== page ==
And the bullet-resistant trucks are the safest place to be while working, armed couriers agree.
“As soon as you open the door, you’re meat on the table,” said Lujan, who now spends his days delivering cash throughout gang-infested South-Central Los Angeles. “Silly as it sounds, it’s like combat.”
At Armored Transport Inc, which has “about 300 trucks . . . in seven or eight states,” according to part-owner Robert Irvin, couriers generally work shifts of about eight hours.
Armored couriers begin their day at one of the company’s “barns"--large, heavily guarded buildings where employees pick up sorted canvas and plastic bags containing the cash, negotiable securities and receipts they will deliver.
100 Exposures a Day
From the moment they leave the barn, the couriers are, for the most part, on their own, making anywhere from 70 to 100 or more deliveries a day, depending on the team and the turf covered.
Moving quickly from restaurants to department stores to major banks and savings and loans, the two-person teams take turns. Secured by bulkhead doors, the driver keeps watch from within the truck, while his partner--the “hopper” or “jumper"--unloads and delivers coins and cash, pushing heavy loads on handcarts or hauling bags weighing up to 100 pounds on his or her shoulders.
Armored Transport supplies guards’ weapons--although many prefer to carry their own. The company also pays half the price of a bulletproof vest and encourages their use, although many guards prefer not to wear them.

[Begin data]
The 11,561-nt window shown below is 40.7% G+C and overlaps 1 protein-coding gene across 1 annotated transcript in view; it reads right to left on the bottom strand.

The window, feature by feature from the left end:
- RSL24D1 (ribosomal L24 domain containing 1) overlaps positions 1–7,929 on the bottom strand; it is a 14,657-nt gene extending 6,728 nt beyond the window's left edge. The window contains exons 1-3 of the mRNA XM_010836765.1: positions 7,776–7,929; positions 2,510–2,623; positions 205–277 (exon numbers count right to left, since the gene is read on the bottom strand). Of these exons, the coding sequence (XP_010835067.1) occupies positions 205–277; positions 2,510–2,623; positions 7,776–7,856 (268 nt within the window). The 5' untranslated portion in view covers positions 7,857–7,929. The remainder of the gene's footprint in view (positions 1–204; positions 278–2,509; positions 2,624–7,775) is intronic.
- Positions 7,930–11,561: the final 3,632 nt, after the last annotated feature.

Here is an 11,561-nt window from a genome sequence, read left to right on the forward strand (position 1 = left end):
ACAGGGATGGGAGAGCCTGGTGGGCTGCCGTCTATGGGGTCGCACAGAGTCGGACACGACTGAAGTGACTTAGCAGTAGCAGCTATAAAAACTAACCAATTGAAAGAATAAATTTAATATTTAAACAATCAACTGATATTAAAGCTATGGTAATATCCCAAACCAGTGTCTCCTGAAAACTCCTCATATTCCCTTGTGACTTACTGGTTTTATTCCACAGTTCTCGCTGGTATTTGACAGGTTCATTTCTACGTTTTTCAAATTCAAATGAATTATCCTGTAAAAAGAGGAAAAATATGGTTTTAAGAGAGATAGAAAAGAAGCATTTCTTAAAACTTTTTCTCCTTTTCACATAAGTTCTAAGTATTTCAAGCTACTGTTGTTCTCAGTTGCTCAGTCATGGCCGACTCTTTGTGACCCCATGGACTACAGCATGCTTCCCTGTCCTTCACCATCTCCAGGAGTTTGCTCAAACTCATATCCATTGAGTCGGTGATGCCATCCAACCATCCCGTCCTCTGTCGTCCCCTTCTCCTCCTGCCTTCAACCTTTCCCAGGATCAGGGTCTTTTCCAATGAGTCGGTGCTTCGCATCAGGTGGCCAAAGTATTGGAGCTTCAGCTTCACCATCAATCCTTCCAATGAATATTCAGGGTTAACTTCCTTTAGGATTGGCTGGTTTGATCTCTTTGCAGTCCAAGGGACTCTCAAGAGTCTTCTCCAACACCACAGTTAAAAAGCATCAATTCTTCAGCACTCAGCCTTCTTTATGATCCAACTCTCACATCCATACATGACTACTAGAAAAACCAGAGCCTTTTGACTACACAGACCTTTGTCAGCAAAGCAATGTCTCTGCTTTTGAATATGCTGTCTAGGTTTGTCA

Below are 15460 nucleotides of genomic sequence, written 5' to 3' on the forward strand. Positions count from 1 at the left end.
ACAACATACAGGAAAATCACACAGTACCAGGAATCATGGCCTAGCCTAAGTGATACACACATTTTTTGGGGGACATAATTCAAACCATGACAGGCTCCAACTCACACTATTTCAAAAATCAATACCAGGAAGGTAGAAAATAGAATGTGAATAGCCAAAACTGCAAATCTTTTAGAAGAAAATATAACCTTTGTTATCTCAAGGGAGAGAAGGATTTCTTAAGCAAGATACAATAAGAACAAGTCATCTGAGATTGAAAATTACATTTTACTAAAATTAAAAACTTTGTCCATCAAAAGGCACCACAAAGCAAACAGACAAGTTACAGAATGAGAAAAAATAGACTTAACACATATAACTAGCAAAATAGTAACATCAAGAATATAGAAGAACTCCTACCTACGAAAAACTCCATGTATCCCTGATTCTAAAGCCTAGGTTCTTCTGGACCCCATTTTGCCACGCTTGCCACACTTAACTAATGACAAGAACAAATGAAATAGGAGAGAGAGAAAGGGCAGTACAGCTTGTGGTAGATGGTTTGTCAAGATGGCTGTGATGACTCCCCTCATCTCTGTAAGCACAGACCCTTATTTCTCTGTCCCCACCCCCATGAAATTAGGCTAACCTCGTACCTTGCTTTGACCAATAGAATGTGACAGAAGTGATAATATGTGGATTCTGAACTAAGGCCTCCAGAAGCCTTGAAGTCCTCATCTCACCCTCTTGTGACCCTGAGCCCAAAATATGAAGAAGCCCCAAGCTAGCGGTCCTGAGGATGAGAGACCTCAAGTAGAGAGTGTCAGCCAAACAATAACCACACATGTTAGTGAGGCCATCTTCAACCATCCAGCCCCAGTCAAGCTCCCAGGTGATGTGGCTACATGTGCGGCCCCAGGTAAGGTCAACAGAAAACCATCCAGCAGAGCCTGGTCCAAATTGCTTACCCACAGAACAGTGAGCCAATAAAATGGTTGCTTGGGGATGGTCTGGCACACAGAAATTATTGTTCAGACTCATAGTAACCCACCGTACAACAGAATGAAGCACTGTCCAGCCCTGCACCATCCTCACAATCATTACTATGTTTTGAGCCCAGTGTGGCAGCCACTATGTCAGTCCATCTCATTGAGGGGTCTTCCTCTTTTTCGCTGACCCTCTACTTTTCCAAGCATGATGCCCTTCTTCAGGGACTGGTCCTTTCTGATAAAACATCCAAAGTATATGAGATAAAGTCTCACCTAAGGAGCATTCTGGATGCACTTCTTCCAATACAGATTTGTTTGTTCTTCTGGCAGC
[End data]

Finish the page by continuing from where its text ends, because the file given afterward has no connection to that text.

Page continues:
A single father raising his 2- and 3-year-old sons alone, David Troy Nelsen likes the job and the company for which he works.
“I’m one of the crazier guys. The stress hasn’t gotten to me,” said Nelsen, whose telephone answering machine carries his snarling impersonation of Dirty Harry, a persona similar to the one he projects on the job.
Before joining Armored Transport, Nelsen graduated from three months of training at the police academy. But he is concerned that the training some armored car guards receive is inadequate.
“It should take more,” he said.
To get a job at Armored Transport, where the requirements are among the highest in the industry, couriers said, an applicant undergoes a psychological evaluation, an oral interview, a polygraph test, a medical exam and in some cases a background check by a private investigator.
In addition, all armed couriers in California must meet State Department of Consumer Affairs requirements for any armed security guard--a two-hour, open-book test, and a 14-hour firearms course that includes eight hours of classroom instruction and six hours on the firing range, a spokeswoman for that department said.